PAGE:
- Most spend many hours each week developing and perfecting these recipes. Some spend their weekend making 5 or 6 meals, taking pictures and then asking friends to come over to grab some of the food. I’d like to be the close and local friend of one of these people! 😉 I guarantee you that their kitchens are a complete disaster – just like your kitchen and mine. They’re just really good at using that zoom function on their cameras!
- Nutrition and health experts are creating a brand and sending a very intentional message. Many of them are sponsored or do this as part of their job. They want to encourage cooking with whole foods, making food fun for kiddos, taking care of ourselves, etc… and in order to sell these important messages they need to make it sexy. That’s what catches our eye. So remember that their job might not be to portray YOUR life. Their job is to encourage you and they do not intend to instill shame.
That brings me to the important questions you need to ask yourself:
1. Do I find the people I follow to be positive and encourage me to live a healthy life that aligns with my values, sense of humor, health goals, etc…? Or do I torture myself with shame-triggering content?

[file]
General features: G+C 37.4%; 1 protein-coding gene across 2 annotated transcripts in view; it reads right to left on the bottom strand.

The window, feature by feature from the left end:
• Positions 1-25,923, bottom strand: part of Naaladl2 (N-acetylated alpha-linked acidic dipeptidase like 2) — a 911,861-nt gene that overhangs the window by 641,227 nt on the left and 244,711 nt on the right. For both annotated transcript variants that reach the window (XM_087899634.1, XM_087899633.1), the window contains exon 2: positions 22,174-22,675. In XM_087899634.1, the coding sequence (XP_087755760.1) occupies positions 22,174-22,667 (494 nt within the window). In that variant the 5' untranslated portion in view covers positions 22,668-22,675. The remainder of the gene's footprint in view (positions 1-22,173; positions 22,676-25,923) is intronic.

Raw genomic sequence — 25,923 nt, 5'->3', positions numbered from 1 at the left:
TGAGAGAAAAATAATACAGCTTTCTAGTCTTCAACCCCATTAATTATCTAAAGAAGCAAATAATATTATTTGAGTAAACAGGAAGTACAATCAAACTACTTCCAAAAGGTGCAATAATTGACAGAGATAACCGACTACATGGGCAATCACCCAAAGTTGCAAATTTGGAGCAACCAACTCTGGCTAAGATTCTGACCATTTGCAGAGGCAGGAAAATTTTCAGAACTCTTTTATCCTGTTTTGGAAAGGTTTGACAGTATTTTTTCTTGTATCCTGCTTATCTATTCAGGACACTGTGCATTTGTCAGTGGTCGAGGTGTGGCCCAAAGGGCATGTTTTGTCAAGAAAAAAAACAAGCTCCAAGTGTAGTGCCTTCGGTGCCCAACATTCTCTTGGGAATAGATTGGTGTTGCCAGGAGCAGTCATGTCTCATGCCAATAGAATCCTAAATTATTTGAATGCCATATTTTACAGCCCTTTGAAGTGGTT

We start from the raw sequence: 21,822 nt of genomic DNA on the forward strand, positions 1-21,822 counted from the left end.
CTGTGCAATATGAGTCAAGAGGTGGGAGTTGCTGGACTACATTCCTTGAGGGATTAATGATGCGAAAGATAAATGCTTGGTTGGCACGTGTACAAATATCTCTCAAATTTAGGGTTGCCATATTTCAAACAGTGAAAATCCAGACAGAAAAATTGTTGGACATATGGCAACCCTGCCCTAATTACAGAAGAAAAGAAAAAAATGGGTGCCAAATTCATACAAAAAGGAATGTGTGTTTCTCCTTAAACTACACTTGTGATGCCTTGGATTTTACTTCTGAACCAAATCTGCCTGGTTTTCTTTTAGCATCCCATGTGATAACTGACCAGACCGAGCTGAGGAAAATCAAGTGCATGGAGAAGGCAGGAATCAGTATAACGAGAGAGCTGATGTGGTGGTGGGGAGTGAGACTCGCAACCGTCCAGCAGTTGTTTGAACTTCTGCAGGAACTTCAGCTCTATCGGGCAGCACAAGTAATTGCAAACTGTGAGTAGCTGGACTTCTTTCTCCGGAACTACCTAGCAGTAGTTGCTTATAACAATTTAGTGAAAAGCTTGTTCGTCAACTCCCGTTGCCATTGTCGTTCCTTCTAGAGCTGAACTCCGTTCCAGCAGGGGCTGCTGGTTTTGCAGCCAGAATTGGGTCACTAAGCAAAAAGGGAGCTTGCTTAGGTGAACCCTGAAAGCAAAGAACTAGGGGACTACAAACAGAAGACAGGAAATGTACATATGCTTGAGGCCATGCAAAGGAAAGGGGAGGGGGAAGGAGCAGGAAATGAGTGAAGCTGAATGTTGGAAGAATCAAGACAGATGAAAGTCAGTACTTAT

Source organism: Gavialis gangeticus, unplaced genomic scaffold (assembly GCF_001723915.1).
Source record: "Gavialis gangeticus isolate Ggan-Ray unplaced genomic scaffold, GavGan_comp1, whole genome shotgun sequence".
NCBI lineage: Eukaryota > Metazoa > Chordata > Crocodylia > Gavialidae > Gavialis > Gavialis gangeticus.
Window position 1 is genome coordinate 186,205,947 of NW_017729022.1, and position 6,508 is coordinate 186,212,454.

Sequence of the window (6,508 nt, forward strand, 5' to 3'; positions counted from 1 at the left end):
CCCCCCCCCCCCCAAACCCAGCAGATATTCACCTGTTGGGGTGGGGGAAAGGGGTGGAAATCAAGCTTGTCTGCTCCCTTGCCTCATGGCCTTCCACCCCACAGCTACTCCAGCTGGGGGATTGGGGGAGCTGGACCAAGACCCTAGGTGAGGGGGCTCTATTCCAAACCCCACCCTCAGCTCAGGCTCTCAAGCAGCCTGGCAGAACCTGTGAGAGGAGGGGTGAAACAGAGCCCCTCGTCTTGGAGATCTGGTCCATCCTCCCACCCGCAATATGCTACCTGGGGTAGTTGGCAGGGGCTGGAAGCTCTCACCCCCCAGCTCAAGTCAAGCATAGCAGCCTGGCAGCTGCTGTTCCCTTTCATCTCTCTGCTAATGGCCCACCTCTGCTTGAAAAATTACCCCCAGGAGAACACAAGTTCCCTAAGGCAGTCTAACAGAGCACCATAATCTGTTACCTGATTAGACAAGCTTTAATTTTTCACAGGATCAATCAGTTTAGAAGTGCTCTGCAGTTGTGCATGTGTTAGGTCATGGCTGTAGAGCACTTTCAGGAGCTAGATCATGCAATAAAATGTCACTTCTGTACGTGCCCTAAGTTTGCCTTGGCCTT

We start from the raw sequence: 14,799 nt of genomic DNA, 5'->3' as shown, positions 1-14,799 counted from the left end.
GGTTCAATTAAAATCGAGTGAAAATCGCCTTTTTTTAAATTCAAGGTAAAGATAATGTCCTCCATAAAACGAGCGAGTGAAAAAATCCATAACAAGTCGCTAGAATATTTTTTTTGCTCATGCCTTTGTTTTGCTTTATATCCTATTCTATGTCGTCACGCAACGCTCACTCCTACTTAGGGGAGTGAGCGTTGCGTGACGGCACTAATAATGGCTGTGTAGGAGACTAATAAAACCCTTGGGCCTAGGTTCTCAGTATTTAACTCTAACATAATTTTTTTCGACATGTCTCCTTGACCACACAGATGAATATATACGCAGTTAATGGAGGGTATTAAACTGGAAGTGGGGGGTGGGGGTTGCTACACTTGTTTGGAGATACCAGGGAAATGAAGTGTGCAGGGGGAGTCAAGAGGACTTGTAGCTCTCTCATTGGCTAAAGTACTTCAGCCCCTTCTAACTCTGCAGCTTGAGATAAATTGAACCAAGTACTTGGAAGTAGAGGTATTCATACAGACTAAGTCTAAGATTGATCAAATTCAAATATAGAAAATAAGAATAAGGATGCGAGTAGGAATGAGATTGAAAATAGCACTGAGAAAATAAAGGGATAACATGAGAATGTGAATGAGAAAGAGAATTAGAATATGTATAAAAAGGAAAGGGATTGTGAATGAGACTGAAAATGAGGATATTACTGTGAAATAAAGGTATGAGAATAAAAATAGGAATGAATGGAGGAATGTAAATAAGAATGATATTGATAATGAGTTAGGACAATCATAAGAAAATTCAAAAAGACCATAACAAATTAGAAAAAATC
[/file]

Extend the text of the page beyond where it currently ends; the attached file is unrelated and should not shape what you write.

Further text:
2. Do foodie Instagram feeds encourage me to think of new ideas and get creative in the kitchen? Or do they make me feel like my turkey sandwich is not good enough and therefor I should feel lame for eating it?
3. Can I change my perspective on this while following those feeds or do I need to take an Insta-break?
4. Do the examples of self-care serve as a nice reminder of what I can do to incorporate care into my life or do they make me feel like my smaller versions of care are not good enough or don’t count?
5. Can I keep a healthy perspective and remember that these staged photos are typically a skewed version of “reality?” Or am I becoming obsessed with living my life in a way that makes me Instagram-worthy? Again, not possible as these are not real lifestyles – only perfectly crafted snapshots of reality – literally.
<3 Your Favorite RD,
(Who’s Still Figuring Out the Daily Shower Thing 😉 )